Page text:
<
>

Spurrier's wife's letters to recruits' families break rule

COLUMBIA, S.C. -- It's one thing for South Carolina coach
Steve Spurrier to read the riot act to an assistant coach for
breaking NCAA rules. It's a whole different matter when the
offending person is your wife.

Spurrier said Friday that his wife, Jerri, unknowingly violated
NCAA rules by sending handwritten notes to families of players who
had signed with the Gamecocks.

It's something she had done for years, wishing the newest
players well as they got ready to join the ball coach's teams. She
kept up the practice when her husband took over the Gamecocks in
November 2004.

"She's done it every year in the past. This year's it's a
violation, I guess," Spurrier said.

The infraction, which the university classified as a "Level
II" secondary violation, was among eight secondary violations the
school reported that took place between July and December.

Two other incidents involved the football program, according to
the school. On July 27, an academic department improperly certified
degree applicable hours to two student-athletes in football and
men's basketball. Then on Nov. 29, the school said a football
assistant called a prospective athlete during June and July when
such calls could not be made until Sept. 1.

The later violation was classified as "Level I," meaning it
will go from the Southeastern Conference office to the NCAA
enforcement staff for review. South Carolina is currently under a
three-year NCAA probation for violations that occurred when Lou
Holtz was coach from 1999-2004.

Spurrier said the offending assistant, defensive line coach Brad
Lawing, had not been on the road recruiting since the end of the
season.

"A lot of his recruiting responsibilities had been taken away
in the last month or so," Spurrier said.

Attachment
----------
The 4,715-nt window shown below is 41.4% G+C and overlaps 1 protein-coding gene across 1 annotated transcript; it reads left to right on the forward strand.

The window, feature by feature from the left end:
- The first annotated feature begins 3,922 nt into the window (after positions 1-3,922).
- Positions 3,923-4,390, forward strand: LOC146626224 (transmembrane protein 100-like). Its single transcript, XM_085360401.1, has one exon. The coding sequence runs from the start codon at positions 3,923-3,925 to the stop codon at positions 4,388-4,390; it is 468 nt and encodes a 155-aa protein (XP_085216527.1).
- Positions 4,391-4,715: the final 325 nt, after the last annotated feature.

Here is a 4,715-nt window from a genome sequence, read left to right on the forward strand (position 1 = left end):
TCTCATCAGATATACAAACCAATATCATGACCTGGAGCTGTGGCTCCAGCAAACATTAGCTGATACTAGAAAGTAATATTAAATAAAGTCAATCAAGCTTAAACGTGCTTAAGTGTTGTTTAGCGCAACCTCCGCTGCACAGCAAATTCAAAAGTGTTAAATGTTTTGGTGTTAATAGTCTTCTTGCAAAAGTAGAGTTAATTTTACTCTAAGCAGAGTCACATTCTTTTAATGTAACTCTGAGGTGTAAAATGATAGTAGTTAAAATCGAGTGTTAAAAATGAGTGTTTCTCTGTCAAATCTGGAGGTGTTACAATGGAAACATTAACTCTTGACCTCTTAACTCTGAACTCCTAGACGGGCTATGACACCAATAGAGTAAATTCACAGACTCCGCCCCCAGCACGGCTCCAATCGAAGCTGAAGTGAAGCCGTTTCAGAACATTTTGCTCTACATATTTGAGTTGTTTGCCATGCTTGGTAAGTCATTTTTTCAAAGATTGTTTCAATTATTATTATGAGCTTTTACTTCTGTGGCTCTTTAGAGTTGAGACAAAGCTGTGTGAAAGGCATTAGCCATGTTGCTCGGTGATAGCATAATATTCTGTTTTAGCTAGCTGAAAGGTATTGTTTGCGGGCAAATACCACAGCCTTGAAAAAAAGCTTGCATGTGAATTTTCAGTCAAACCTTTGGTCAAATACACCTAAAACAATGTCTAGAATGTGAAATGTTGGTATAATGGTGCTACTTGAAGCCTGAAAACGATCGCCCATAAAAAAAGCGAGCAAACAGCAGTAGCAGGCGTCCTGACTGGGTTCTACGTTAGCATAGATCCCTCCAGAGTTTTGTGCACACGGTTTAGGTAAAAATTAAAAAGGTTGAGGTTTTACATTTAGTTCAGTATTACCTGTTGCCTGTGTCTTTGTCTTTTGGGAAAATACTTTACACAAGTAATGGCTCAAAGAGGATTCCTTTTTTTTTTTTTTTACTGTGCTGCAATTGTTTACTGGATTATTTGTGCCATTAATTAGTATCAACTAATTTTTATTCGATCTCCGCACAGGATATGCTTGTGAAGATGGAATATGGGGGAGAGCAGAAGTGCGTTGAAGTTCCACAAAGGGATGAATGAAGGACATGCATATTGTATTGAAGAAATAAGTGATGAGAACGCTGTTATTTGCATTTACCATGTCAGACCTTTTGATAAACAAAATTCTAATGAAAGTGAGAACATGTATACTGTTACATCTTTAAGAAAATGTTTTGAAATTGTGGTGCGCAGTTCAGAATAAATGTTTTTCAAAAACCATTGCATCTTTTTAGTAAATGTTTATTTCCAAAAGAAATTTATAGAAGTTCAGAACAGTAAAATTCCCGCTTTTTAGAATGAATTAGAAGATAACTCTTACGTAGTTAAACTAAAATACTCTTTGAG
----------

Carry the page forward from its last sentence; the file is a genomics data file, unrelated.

Lawing, in his first season on Spurrier's staff, did not want to
discuss the violation after practice.

Spurrier, known as a head coach who does not tolerate NCAA
improprieties, said he made sure Lawing knew not to repeat his
mistake. "I don't think he will," Spurrier said.

Spurrier characterized Lawing's actions as "careless, lazy, bad
decision, whatever."

"We don't operate like that," Spurrier said. "It should not
happen again."

All secondary violations will be sent to the SEC office. The
more serious, "Level I" violations then go to the NCAA
enforcement staff. The "Level II" violations are turned in to the
NCAA at the end of the academic year.

Of the rest of South Carolina's reported violations, two
involved the volleyball team, and one each involved men's soccer,
women's basketball and equestrian. Six of the eight transgressions
were categorized as "Level I" while a volleyball student-athlete
making free phone calls on an athletic department phone joined
Jerri Spurrier as a less-severe, "Level II" violation.

Spurrier was asked why anyone might turn in the Gamecocks for a
simple note from his wife.

"It's easy to turn somebody in. I got turned in for talking to
a kid at a high school during a junior recruiting period,"
Spurrier said. "I did say hello to him, but I didn't give him a
recruiting speech.

"So anybody can turn anybody in just like anybody can sue
anybody in America," Spurrier said.